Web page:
The Court cannot, at this early stage of the proceedings and with the limited facts before it, determine the relevant market or whether defendants enjoy a monopoly of such market, or whether the actions herein involved would tend to create a monopoly of such market.
If plaintiffs are to make out a violation by the defendants of § 1 of the Sherman Act (15 U.S.C. § 1), they must establish that the refusal to deal was the result of a contract, combination or conspiracy in restraint of trade or commerce, or that the refusal resulted in an unlawful agreement between the defendants and a customer. On this issue, the Court has only the plaintiffs' affidavits which are controverted by the defendants' statement that any refusal to deal was the sole and unilateral decision of the defendant Citrus Bowl, Inc. If such is the fact, and the Court makes no finding in this regard, there is no conspiracy. Nelson Radio & Supply Co. v. Motorola, supra 200 F.2d at 914. Moreover, the conflicting affidavits do not provide a basis for finding an illegal conspiracy between Citrus Bowl, Inc. and its distributors.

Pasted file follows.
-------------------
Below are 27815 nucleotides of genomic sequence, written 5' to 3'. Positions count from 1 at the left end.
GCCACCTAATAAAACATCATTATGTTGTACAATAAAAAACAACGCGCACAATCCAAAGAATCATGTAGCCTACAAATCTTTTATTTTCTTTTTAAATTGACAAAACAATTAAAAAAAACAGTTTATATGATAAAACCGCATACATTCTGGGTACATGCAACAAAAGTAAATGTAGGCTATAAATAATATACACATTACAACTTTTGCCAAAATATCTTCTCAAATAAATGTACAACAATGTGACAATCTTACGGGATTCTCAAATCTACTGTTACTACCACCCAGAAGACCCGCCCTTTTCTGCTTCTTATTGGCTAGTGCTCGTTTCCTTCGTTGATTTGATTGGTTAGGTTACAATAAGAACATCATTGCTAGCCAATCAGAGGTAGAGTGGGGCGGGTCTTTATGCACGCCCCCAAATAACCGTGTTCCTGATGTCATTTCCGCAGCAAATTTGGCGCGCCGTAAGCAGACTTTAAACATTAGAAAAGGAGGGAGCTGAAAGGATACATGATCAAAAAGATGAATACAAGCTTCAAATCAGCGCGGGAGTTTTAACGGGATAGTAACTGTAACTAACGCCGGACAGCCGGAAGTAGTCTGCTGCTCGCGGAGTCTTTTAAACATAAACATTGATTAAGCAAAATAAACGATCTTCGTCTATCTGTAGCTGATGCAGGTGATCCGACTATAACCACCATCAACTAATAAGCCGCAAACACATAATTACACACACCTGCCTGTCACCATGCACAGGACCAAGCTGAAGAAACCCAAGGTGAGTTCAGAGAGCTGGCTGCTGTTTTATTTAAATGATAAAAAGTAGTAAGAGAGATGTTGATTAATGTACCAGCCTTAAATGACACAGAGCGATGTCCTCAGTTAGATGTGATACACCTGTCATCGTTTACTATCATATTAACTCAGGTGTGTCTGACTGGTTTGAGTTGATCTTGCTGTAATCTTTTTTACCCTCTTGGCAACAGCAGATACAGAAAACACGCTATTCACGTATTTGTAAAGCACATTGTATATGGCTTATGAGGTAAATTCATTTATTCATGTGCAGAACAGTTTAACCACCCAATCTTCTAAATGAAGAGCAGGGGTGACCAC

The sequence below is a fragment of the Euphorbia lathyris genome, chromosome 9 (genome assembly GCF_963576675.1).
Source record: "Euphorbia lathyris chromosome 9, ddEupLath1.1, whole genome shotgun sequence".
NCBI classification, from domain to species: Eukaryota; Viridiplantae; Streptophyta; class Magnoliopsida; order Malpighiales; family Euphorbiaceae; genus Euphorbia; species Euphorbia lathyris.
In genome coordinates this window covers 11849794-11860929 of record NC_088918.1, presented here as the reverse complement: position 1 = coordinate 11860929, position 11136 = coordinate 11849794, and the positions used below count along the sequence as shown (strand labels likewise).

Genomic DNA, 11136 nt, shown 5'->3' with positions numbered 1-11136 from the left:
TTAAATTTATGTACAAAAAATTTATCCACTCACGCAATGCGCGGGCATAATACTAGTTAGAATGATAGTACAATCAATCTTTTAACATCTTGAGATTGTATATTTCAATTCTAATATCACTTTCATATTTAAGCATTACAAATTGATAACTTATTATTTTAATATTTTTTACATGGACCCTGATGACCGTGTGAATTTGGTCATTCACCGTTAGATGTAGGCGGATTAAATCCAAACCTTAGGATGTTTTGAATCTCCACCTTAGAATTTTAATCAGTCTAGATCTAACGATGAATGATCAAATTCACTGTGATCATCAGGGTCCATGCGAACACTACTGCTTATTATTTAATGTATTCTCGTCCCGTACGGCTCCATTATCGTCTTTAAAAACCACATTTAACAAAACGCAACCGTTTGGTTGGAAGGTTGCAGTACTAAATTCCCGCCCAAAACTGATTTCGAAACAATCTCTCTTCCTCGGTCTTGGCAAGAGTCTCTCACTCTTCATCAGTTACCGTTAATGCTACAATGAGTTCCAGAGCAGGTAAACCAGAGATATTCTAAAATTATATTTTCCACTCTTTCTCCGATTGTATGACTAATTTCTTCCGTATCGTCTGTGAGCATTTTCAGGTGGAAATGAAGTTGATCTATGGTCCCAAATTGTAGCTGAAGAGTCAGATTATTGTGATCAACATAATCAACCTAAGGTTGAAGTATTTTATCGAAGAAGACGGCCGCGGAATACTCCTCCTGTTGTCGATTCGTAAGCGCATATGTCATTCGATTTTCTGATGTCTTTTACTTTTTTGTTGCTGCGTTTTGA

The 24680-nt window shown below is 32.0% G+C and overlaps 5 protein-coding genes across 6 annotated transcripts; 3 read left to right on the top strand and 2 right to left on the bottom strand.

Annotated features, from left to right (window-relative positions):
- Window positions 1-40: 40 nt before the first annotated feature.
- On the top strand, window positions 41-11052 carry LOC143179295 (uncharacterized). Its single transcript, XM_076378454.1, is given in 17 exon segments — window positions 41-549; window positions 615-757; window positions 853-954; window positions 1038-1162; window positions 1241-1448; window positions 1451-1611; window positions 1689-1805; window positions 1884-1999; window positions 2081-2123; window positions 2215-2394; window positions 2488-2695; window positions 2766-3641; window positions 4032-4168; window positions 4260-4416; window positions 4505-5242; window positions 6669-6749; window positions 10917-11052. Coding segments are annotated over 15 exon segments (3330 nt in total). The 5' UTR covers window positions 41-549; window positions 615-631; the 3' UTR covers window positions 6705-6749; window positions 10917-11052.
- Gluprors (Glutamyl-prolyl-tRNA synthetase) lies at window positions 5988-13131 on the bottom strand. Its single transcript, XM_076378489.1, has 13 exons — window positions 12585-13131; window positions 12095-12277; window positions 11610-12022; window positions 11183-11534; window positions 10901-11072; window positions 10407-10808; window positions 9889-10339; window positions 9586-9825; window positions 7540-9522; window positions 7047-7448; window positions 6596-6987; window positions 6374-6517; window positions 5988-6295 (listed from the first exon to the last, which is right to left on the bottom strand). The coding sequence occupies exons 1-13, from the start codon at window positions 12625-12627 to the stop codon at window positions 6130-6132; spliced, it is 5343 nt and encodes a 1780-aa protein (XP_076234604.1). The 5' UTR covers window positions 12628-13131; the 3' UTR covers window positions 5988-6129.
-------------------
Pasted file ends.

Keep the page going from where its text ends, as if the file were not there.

Therefore, the Court is not able to conclude on the present record that the plaintiffs have demonstrated clearly their right to ultimate relief, nor that they will be irreparably injured by the failure to grant injunctive relief.
As to injury, it is noted that defendants' refusal to sell plaintiffs Tropicana orange juice has not put the plaintiffs out of the chilled fresh orange juice business, nor is there any showing that their relations with their customers have or will be irreparably damaged. The plaintiffs have undertaken and appear to be successfully exploiting their Dellwood brand of orange juice in competition with Tropicana. Whether this is more profitable than distributing Tropicana is not clear, but it was brought out at the hearing that plaintiffs use the same machines for packaging Dellwood orange juice as they use for their milk, and that they can obtain as much bulk fresh orange juice as they need from suppliers in Florida.
In summary, on the limited record before it, the Court does not find present the requisite factors necessary for it to grant the extraordinary relief of a preliminary injunction. The Court should hesitate before granting a preliminary injunction which would require *892 "defendants to indefinitely entrust the marketing of their product in a wide area to a distributor with whom a relationship of confidence and cooperation has become impossible". Alpha Distributing Co. v. Jack Daniel's Distillery, 207 F. Supp. 136, 138 (N.D.Cal.1961), affirmed per curiam, 304 F.2d 451 (9th Cir., 1962); see also, George W. Warner & Co. v. Black & Decker Mfg. Co., 167 F. Supp. 860, 863-864 (E.D.N.Y.1958)
Plaintiffs' motion for a preliminary injunction is denied.